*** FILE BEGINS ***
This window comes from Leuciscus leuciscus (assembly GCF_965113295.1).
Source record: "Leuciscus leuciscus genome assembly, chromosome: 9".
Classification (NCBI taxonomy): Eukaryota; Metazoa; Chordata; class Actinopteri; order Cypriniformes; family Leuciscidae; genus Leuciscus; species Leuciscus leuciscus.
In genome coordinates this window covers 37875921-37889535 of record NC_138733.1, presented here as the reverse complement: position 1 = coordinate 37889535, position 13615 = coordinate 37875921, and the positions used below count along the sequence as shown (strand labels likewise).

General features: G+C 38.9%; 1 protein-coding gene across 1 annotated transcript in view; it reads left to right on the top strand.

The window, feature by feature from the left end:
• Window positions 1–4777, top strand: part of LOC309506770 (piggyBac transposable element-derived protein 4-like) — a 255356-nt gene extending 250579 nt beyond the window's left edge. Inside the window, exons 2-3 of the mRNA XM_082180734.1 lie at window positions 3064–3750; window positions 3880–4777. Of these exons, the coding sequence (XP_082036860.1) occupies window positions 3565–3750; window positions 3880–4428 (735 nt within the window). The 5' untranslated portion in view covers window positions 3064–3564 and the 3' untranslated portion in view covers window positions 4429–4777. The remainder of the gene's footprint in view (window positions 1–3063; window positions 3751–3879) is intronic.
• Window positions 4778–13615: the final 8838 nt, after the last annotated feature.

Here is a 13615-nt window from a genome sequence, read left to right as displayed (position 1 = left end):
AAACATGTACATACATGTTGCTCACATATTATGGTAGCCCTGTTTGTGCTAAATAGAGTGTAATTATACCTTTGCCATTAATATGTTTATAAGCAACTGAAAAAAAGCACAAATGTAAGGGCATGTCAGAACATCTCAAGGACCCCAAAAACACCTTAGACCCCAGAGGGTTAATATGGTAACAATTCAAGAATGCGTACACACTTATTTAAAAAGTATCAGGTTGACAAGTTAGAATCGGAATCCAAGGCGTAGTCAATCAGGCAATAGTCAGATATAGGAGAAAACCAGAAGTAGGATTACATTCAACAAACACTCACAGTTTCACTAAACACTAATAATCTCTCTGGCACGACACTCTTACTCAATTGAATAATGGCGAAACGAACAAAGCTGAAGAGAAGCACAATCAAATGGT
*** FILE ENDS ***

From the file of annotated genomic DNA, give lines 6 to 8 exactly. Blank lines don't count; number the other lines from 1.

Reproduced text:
The window, feature by feature from the left end:
• Window positions 1–4777, top strand: part of LOC309506770 (piggyBac transposable element-derived protein 4-like) — a 255356-nt gene extending 250579 nt beyond the window's left edge. Inside the window, exons 2-3 of the mRNA XM_082180734.1 lie at window positions 3064–3750; window positions 3880–4777. Of these exons, the coding sequence (XP_082036860.1) occupies window positions 3565–3750; window positions 3880–4428 (735 nt within the window). The 5' untranslated portion in view covers window positions 3064–3564 and the 3' untranslated portion in view covers window positions 4429–4777. The remainder of the gene's footprint in view (window positions 1–3063; window positions 3751–3879) is intronic.
• Window positions 4778–13615: the final 8838 nt, after the last annotated feature.